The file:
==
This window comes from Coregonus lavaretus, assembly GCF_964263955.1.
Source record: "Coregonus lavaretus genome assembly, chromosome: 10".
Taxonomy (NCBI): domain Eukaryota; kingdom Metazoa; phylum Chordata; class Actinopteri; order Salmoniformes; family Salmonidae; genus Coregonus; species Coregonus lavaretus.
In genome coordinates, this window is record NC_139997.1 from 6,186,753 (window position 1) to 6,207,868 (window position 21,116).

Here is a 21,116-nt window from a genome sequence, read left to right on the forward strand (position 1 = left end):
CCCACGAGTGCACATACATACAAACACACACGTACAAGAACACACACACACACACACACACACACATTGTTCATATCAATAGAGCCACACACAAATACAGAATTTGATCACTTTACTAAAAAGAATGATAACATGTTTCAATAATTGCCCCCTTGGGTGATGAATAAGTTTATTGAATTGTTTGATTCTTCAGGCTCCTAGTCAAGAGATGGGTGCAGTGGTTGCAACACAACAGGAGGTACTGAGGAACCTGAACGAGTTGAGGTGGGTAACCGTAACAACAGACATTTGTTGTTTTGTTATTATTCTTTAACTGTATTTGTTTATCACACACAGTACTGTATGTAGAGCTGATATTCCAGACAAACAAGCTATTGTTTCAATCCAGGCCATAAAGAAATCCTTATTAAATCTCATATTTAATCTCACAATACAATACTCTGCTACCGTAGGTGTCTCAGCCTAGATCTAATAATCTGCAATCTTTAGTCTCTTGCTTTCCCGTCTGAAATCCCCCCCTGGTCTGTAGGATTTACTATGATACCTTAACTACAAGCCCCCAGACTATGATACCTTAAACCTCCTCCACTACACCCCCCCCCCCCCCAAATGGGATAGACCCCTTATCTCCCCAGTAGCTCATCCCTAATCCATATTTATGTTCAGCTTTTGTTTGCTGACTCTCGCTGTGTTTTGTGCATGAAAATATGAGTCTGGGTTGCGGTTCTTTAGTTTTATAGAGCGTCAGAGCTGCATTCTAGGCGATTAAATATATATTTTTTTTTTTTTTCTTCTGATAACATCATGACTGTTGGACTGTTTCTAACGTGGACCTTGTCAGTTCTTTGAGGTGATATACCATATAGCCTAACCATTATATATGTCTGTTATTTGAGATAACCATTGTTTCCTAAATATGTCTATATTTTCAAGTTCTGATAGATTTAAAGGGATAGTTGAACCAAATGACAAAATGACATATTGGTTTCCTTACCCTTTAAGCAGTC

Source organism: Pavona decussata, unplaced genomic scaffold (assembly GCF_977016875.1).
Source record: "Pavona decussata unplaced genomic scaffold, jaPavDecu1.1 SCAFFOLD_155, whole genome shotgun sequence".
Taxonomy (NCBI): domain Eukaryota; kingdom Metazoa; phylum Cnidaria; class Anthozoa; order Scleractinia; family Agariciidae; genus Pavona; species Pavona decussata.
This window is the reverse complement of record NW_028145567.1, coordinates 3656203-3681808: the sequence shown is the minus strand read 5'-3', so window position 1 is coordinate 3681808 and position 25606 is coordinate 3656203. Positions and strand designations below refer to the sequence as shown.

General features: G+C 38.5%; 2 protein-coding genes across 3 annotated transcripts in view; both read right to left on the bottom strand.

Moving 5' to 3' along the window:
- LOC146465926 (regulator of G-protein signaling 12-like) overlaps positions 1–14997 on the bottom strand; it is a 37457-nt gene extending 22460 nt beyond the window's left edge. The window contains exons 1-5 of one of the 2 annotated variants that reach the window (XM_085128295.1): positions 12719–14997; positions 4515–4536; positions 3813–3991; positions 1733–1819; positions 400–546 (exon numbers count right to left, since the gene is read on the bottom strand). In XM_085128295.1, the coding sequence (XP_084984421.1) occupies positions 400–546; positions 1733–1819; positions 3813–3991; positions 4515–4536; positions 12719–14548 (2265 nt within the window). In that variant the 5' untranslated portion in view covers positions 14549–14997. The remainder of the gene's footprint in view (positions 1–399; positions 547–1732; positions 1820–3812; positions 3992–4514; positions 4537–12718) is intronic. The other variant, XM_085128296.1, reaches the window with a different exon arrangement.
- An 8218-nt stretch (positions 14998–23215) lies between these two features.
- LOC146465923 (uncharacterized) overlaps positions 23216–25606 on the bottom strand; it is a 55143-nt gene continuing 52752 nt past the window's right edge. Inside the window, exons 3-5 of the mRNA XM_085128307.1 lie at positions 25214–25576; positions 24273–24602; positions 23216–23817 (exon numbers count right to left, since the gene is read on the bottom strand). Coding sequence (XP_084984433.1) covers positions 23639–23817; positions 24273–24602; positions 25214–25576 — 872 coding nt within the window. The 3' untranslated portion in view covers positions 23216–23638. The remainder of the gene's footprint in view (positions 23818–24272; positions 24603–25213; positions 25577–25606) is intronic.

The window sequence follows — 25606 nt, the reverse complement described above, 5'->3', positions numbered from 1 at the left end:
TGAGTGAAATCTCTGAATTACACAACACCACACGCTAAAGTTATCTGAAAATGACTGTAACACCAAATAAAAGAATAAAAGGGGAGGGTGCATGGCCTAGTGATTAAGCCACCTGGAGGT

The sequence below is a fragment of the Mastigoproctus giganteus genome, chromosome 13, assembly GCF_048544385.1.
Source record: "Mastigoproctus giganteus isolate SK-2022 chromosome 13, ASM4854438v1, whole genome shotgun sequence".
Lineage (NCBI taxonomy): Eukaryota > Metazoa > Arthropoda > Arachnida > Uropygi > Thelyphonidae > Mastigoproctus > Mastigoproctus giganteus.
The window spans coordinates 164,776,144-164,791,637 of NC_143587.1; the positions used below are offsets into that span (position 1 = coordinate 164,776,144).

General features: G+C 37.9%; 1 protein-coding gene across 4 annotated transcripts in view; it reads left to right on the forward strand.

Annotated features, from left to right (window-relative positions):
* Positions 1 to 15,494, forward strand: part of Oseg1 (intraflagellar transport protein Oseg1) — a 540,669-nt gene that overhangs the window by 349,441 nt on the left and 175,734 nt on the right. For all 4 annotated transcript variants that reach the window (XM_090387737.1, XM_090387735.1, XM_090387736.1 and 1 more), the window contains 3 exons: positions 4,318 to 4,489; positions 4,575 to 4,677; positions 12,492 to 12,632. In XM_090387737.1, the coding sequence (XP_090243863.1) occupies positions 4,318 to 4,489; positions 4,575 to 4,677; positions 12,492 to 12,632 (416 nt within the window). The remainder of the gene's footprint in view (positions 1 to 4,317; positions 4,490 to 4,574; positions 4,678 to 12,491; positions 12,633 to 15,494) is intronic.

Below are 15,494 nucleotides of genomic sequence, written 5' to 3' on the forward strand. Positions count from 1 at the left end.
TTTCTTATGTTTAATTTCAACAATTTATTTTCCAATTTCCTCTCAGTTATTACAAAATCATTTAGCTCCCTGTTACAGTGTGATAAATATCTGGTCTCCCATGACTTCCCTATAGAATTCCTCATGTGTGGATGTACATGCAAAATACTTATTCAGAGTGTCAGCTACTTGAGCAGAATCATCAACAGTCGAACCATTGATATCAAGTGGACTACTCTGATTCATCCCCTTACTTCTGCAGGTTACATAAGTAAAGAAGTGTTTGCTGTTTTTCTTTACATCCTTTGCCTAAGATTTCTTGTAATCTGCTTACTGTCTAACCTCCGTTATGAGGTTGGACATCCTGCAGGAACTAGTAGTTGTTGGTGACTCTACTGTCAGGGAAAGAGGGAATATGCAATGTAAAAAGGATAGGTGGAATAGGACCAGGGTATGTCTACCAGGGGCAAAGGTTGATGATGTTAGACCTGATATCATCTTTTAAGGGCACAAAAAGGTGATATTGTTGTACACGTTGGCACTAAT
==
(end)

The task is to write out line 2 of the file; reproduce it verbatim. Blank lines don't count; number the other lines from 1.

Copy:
Source record: "Coregonus lavaretus genome assembly, chromosome: 10".